by Rhonda Barfield
For my first 30 years of life, I never wanted to be a mother. I enjoyed a fulfilling career in teaching piano at a music school. I was happy with my choices, especially with my marriage to my best friend Michael.
When I turned 32, Michael and I read a book that explained the historical Christian view of avoiding artificial contraception. We both found the arguments compelling, and decided to at least try to have a child. We thought we were safe. Because of a childhood illness, Michael suspected he might be sterile. I had been taking birth control pills for 15 years. (My family doctor had used them to regulate my adolescent periods.) We figured that even if I did get pregnant, it would take at least a couple of years.
Instead, after 12 years of marriage, I conceived the very first month I stopped all birth control. My emotions were mixed: shock, elation, panic. These intensified when several weeks later, I began to miscarry. Michael and I prayed fervently for our baby’s survival and gave thanks when he lived.
Six months later, Eric arrived safe and sound. But only five days after I returned home from the hospital, I experienced severe vaginal bleeding. My husband sat holding our newborn while the ER doctor told me I had to be hospitalized for blood loss. One month later, just as my strength returned, I fainted. I plummeted headfirst onto a corner of our living room wall, which required a second visit to ER for 50 stitches in my forehead.
This was a rough start, but the hardest part of parenting, for me, centered around my fussy baby. We had no extended family in town and few friends could help us with little Eric, who was colicky for almost a year. Somebody had to hold and rock him most of the time. He cried, and cried, and cried. Our pediatrician had no answers.
I kept working a part-time, mindless job at an insurance company, but gave up the career in music I loved. Now this former feminist had sunk– or so I thought of it– to the rock-bottom social level of data entry operator/stay-at-home mom. I felt so unfulfilled and lost.
For my first year of motherhood, I often bordered on losing my sanity. I alternated between feeling utter despair, longing to run screaming out of the house and back in time to my former, comfortable lifestyle, and mechanically performing the tasks at hand. I couldn’t seem to think straight. Michael worked hard to ease my way, but it never seemed to be enough to lift the hopelessness I fought. My poor baby, with a mommy like me.
Finally, at last, the long, sleep-deprived year ended. Eric finally began to settle down, to stop crying so often, and to sleep through the night. We had three more children, one after another, each one easier than the first. I began to relax more. Babyhood still ranked as my least favorite life stage, but I learned to appreciate my infants and their cute, cuddly ways.
Seven years after birthing Eric, I started menopause at the age of 40. The narrow window of fertility closed. My childbearing days were over,
In the meantime, giving up my career in music had led to another satisfying one in mothering. I also discovered a passion for saving money, and wanted to help others learn how to do the same. Out of this passion and many afternoons in the backyard watching my growing children play, my thoughts wandered into ideas and outlines, which eventually translated into five books and more than a hundred articles, public speaking to sell my books, and cross-country trips with my growing family as we traveled together on promotional trips.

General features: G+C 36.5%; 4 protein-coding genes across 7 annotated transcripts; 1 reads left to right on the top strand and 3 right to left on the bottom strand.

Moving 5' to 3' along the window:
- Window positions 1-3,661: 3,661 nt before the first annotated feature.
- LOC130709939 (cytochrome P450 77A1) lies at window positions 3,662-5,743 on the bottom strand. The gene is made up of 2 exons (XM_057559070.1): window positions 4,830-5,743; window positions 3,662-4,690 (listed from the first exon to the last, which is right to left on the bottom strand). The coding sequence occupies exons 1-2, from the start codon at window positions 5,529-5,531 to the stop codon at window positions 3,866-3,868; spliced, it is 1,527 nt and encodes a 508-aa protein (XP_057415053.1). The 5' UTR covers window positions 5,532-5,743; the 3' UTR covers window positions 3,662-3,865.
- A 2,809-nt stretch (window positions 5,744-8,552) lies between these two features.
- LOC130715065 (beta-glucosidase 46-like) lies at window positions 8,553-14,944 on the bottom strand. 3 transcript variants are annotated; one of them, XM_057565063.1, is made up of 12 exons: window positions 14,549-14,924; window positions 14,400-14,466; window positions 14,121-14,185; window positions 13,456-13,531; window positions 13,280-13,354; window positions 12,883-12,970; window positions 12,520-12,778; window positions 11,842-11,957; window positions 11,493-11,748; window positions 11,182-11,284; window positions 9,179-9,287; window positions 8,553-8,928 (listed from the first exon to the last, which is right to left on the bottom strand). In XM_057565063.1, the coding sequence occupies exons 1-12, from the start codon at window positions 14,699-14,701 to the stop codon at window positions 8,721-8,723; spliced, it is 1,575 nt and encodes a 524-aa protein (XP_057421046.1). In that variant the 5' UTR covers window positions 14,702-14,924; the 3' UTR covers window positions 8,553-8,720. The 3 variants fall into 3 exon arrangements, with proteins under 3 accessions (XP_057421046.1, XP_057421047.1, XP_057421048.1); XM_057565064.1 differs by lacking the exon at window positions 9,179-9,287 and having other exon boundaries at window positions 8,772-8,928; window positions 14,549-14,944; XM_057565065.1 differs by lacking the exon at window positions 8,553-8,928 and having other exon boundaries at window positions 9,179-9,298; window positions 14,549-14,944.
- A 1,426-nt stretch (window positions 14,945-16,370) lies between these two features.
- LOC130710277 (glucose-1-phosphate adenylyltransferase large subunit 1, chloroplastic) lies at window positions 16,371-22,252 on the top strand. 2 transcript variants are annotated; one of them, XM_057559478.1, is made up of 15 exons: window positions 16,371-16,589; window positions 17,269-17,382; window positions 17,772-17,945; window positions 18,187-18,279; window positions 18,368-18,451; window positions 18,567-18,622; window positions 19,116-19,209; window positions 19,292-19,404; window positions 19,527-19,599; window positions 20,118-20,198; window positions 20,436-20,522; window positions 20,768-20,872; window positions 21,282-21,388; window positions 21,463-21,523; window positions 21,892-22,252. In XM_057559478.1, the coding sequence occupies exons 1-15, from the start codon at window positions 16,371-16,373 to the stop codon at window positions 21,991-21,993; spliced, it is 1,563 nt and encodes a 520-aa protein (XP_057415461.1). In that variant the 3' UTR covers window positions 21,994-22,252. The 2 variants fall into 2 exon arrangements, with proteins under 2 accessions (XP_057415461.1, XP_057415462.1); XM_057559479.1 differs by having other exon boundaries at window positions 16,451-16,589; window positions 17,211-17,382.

Motherhood also opened the door to homeschooling. I found great fulfillment in 20 years of teaching at home.
Now I’ve entered a new stage of life. All four children are grown and pursuing interesting careers. Two are happily married. Each week I spend many happy hours coaching others how to master the basics of nonfiction writing through WriteAtHome.com. And I’ve returned to my first love, piano teaching, and co-own a studio with my once-colicky baby Eric, now 30, as a business partner.
It’s funny, looking back, that three decades ago I thought my fulfilling life had ended. Instead, in many ways, the joy of the journey had only begun. I started the first steps as a reluctant mom. Now, as a new grandmother of Eric’s and Sarah’s five-week-old Jackson, I give thanks daily that I’ve experienced the tremendous privilege of being a parent.
Rhonda is wife to Michael, a former homeschool teacher, and mother of four young adults. She’s authored five books– Real-Life Homeschooling: The Stories of 21 Families Who Teach Their Children at Home and four on saving money on groceries– plus 120+ articles. Rhonda also teaches piano and coaches students for WriteAtHome.com.
3 thoughts on “My Reluctant Journey to Parenthood”
Thank you for sharing your story, Rhonda! I’m the product of a mother who also chose to give up her music career to nurture her children at home. My thankfulness for her grows daily. Praise the Lord for godly mothers who sacrifice to raise their children in the ways of the Lord!
Rhonda, this sounds so much like my story, except that we did miscarry, so we have just three living children. I didn’t want children at first, either. I gave up a high-paying corporate job; I had almost died giving birth to my first child, who was also severely colicky; and there were days I felt like I was at the bottom of the barrel and would never get out. We scrimped and saved, and I surprisingly also found much joy in that. Now I’m 40, homeschooling, and have begun to truly be thankful for motherhood. It’s posts like yours which give me not just hope for the future, but a greater appreciation for the present as well as the past.
Amy, I think there are more of us “reluctant mothers” than we realize. And yet it’s good to know, for all of us, that there’s hope and fulfillment in the present, past, and future! Thanks for sharing your story.